Members of the Hungarian Community of Dallas – Fort Worth organized a special event to honor the heroes living amongst the community and those who have already passed. The commemoration was organized by, Éva Beluska MMCC President, Pesti Ilona MMCC Event Organizer, Váli Péter MMCC Vice President, representing the Metroplex Magyar Cultural Circle, and a number of volunteers who worked hard to make the event memorable.
At the Cistercian Abbey’s Chapel, a Hungarian Mass of Remembrance was officiated by Fr. Julius Leloczky, O. Cist. followed by a violin presentation of F. J. Schubert’s Ave by Frank Holly, one of the survivors of the 1956 Hungarian Revolution.
After the church service, wreaths were laid at the 1956-ers Kopjafa Monument. This monument was carved by artisans in Transylvania, brought over to Texas by four families (in suitcases on airplanes) and erected in front of the abbey for the 50th anniversary of the revolution by the late Gazda Imre, and his family and friends. A short tribute was read by Márton Béla, also a 56-er, and one of the four who brought the pieces of the memorial here. This part of the commemoration was concluded with the singing of the Hungarian National Anthem.
The commemoration of the revolution continued in the Cistercian Preparatory School’s Gymnasium, where the history of the uprising was presented in Hungarian by Péter Váli, the Vice President of the MMCC, with English translation of the presentation in form of a slide show projected by Pesti Ilona.
There was a special honorary table set for the 16 Hungarians who shared their memoirs in the bilingual book, The Courage for Freedom, 56-ers Remember from Texas, collected, compiled and edited by Éva Beluska, and published by the Metroplex Magyar Cultural Circle.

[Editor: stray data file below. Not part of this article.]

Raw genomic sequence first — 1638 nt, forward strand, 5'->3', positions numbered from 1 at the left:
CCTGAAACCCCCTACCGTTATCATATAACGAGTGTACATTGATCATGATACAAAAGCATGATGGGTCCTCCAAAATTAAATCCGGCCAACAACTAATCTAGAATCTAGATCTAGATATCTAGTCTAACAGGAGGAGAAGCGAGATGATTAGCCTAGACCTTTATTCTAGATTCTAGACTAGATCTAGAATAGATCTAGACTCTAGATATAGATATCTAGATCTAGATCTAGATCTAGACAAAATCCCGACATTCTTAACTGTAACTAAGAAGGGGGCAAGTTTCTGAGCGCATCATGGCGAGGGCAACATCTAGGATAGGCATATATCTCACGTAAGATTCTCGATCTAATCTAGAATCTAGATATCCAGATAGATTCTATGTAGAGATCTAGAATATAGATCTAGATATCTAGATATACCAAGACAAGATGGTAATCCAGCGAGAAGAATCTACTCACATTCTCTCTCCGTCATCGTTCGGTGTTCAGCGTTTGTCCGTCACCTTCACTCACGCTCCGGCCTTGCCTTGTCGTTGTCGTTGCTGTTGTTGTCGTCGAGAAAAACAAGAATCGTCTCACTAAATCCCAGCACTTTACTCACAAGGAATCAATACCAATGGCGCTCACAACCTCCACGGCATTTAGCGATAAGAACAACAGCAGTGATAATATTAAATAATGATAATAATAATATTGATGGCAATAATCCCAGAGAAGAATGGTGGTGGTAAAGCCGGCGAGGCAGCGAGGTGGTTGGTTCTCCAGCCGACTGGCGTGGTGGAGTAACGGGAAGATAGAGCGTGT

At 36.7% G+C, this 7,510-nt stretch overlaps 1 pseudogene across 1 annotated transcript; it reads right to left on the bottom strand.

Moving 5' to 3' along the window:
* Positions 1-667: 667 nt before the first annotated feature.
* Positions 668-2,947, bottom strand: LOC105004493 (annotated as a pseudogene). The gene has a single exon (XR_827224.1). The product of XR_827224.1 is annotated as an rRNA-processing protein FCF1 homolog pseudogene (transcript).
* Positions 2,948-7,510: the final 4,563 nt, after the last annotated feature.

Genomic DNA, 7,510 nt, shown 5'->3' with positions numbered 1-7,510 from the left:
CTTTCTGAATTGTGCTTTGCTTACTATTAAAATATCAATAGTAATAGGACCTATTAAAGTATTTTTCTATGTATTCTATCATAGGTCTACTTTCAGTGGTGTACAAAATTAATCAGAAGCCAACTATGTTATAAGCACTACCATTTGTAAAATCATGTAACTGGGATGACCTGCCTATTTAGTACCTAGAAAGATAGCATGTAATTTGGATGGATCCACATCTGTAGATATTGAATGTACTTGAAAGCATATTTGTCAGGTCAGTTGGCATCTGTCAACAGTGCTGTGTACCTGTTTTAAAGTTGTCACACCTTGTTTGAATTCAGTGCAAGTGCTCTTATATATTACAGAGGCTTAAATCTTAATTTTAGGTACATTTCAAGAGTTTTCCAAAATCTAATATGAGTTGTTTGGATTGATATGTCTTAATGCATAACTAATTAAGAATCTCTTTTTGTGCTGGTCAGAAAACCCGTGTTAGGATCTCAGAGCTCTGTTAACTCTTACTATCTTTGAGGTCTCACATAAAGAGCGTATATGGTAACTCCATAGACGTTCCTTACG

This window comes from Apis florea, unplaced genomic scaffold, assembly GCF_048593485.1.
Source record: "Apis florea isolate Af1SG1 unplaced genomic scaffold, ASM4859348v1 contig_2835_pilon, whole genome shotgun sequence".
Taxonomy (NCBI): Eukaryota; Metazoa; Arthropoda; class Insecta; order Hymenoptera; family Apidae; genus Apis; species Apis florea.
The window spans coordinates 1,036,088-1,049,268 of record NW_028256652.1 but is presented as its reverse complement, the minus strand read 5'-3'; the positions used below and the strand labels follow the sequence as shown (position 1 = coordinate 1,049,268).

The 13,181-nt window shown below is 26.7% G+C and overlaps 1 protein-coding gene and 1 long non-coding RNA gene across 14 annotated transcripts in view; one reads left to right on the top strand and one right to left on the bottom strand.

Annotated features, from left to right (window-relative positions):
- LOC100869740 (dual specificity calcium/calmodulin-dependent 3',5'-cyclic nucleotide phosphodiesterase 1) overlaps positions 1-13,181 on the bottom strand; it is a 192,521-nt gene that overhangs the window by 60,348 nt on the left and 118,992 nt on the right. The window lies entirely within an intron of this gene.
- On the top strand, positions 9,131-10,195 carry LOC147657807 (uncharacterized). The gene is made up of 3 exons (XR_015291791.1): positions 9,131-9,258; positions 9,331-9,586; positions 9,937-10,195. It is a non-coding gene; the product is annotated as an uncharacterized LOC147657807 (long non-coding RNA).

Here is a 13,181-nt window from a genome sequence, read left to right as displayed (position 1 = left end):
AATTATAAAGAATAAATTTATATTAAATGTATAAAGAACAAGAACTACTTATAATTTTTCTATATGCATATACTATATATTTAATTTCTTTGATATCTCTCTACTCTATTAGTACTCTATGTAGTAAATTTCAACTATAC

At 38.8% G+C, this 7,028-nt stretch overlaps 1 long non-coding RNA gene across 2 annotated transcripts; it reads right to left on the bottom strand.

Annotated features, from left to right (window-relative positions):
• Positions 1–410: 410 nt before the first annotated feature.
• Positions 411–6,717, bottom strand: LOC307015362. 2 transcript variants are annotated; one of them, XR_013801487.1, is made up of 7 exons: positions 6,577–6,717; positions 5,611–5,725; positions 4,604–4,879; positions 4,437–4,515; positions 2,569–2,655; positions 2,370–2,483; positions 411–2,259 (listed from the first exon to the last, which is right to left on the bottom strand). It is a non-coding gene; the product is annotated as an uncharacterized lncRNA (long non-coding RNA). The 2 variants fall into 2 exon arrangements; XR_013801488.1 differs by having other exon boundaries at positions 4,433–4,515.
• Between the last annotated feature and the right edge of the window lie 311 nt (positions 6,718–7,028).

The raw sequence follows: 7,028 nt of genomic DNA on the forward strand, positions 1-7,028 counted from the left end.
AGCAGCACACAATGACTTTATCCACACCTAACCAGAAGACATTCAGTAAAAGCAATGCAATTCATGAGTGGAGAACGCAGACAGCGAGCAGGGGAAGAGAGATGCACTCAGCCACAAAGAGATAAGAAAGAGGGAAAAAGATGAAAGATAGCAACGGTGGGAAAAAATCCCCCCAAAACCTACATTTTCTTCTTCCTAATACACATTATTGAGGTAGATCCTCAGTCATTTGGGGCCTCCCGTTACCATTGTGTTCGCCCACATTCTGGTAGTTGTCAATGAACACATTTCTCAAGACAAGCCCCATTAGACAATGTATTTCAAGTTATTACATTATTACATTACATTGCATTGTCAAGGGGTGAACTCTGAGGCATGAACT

1956ers were introduced one by one, by Éva Beluska, President of MMCC to the applause of their families, and other Hungarian descendants of refugees and friends who attended this beautiful tribute. Their pictures and a brief quotation from their stories were projected, each hero toasted with fine Hungarian Plum and Apricot Brandy. At the end of the emotional presentation, all as a group together with all the refugees of 1956 were presented and applauded.
Heroes presented in the book are:
- Frank J. Holly PhD., FFAO
- Kázmér Mészáros
- Ödön Pál Takács
- László Hertelendy
- Elmér Engel
- Professor Emeritus Joseph Nagyvary
- Jenõ E. Muller
- Gábor Nagy
- Jenõ Lukácsy
- Béla Szovák
- Father Bernard Marton
- Csaba Gyula Finta
- Father Julius Leloczky
- Magda Sándor
- Béla Márton
- Beatrix Zsuzsánna Mányai
The program also featured classical musical selections for the dinner guests to enjoy by the trio of Gábor Simonfalvi, Antonia Paláncz, and Enikő Walter Howard.
A poem written by Lt. Zoltan Kárpáti of the Hungarian Army entitled “Hungarian October” was recited with great emotion by Edina Balogh. “Hungarian October” was written during a battle on October 30th gave all the guests a unique insight to the battles and emotions of a loyal Magyar soldier who lived the revolution at its bitter core. Then, each of the 56-ers were given a carnation by a younger fellow Hungarian as a symbol of appreciation of their deeds, and toasted with a glass of wine from Eger, distributed by www.nimrodwines.com.
Special guests were Hon. Phillip Aronoff, the Honorary Consul of Hungary from Houston, and his wife Lynn. As Mr. Aronoff addressed the more than 200 guests, acknowledged the importance of the revolution, which in spite of the defeat, the idea, the love of freedom lived on in the tiny nation and inspired others to fight for their freedom. The commemorative part of the event concluded with the blessing of the guests by Fr. Julius Leloczky.
The Csárdás Hungarian Dancers of Austin (www.aifd.cc/csardas) took to the dance floor with folk dancing and traditional dances of Hungary. As all the pageantry drew to a close, the guests were able to purchase the bilingual book, Bátorság A Szabadságert Texasi 56-osok Emlékeznek, The Courage for Freedom, 56-ers Remember from Texas and have it dedicated by the authors of each memoir. (also available for purchase at https://www.amazon.com/s/ref=nb_sb_noss?url=search-alias%3Dstripbooks&field-keywords=Batorsag+a+szabadsagert)
One of the book’s heroes, Joseph Nagyvary introduced his own biography book: Violence and Violins – The Making of a Hungarian Refugee, which is also available for purchase at: http://today.tamu.edu/2016/10/13/violence-and-violins-prof-recalls-his-role-in-hungarian-revolution/?utm_source=today&utm_medium=email&utm_campaign=2016-10-26&utm_content=Violence%20and%20violins
The event was a fitting way to honor to the heroes who gave their lives in the Hungarian Revolution of 1956, whose blood was spilled so that the scourge of communism would eventually be toppled and our beloved Hungary could again be free from tyranny. – Éva Beluska MMCC President